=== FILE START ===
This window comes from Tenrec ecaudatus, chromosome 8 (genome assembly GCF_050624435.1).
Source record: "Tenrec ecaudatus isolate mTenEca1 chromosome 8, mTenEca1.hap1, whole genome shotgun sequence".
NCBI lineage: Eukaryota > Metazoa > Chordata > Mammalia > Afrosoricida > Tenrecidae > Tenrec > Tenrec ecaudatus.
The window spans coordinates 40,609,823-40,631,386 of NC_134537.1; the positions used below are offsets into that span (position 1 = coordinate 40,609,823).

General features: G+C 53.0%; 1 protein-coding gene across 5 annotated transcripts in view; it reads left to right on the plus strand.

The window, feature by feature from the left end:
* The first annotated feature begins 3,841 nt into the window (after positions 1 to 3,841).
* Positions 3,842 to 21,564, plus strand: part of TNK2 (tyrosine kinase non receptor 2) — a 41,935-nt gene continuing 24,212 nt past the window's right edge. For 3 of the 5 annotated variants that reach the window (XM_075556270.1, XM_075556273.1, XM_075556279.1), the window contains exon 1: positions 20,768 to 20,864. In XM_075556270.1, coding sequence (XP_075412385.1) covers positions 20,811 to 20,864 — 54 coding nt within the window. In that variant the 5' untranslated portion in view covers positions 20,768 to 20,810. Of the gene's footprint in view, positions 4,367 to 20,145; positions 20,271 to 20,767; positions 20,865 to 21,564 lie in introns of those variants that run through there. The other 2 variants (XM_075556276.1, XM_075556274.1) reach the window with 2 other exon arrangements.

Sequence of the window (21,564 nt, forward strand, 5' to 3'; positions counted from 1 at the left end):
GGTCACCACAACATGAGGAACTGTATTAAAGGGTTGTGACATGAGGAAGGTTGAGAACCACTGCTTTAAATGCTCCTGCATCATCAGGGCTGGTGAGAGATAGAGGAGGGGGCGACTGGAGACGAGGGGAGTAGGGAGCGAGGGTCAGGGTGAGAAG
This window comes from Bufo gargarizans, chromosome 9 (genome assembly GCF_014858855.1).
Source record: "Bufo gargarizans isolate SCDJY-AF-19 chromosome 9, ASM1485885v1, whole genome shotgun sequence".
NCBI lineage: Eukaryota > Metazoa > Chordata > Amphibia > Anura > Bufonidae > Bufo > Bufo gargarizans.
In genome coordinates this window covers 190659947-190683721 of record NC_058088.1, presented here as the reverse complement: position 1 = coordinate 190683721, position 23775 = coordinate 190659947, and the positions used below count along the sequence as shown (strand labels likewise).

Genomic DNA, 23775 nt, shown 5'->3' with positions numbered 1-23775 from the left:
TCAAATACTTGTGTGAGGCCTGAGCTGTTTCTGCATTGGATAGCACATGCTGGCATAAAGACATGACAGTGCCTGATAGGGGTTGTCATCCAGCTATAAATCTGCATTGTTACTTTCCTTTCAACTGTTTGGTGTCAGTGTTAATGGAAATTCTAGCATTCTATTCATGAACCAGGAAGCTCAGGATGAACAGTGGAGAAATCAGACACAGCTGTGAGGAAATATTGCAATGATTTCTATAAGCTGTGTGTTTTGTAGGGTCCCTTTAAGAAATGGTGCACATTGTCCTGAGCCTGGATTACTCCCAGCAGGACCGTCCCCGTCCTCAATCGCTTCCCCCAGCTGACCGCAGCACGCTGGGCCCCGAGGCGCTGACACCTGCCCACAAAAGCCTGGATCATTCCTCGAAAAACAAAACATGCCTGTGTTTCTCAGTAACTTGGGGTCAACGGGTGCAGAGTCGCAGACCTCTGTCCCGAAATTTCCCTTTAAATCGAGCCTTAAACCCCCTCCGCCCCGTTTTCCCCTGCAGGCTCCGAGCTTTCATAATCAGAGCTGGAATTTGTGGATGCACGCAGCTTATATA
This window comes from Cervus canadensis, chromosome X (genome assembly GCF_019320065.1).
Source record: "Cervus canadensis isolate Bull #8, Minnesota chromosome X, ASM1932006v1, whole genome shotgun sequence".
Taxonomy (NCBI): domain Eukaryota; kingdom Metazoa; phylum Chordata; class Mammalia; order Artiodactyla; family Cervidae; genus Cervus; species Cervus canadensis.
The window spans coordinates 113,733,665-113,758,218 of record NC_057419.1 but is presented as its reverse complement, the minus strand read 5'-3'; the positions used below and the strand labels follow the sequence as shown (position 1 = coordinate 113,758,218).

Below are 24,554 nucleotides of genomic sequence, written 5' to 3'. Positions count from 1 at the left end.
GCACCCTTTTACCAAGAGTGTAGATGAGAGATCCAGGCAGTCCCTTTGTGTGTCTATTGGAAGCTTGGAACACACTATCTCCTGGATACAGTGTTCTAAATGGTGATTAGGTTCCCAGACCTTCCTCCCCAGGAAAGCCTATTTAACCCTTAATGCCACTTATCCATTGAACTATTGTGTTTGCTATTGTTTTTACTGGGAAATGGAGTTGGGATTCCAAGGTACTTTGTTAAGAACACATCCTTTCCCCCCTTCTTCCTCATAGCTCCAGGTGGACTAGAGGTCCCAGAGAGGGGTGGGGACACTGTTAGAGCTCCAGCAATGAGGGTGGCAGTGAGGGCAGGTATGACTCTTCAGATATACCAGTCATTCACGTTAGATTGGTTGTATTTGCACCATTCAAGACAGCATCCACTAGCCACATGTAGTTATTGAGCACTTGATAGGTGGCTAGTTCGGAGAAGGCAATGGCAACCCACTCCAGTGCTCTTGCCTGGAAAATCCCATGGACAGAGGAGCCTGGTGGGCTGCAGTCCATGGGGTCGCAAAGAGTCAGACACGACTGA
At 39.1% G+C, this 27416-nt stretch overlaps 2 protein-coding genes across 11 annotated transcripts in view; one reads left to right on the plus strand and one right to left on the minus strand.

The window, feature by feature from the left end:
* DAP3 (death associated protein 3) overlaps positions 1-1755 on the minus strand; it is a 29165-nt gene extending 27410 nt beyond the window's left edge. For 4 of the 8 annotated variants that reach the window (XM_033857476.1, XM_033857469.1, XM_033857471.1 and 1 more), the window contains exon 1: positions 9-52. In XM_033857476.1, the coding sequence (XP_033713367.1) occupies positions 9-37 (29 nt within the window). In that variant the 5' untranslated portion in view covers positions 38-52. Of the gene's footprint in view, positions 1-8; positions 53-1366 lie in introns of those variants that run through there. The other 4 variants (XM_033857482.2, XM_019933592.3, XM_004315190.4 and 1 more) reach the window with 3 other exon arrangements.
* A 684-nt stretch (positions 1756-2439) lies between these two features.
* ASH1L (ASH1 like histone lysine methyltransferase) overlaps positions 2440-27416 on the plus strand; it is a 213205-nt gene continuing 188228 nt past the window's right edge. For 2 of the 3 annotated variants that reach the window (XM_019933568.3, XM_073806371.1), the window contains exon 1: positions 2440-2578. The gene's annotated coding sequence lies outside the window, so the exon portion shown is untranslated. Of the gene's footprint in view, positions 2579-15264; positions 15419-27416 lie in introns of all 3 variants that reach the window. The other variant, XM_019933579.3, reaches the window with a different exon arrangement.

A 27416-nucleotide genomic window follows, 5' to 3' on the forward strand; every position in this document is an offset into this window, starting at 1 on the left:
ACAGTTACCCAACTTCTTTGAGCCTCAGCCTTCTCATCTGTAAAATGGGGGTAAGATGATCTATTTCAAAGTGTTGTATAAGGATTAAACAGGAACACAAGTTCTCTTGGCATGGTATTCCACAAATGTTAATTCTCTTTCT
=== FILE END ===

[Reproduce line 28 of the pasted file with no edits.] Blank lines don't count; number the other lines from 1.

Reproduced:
A 27416-nucleotide genomic window follows, 5' to 3' on the forward strand; every position in this document is an offset into this window, starting at 1 on the left: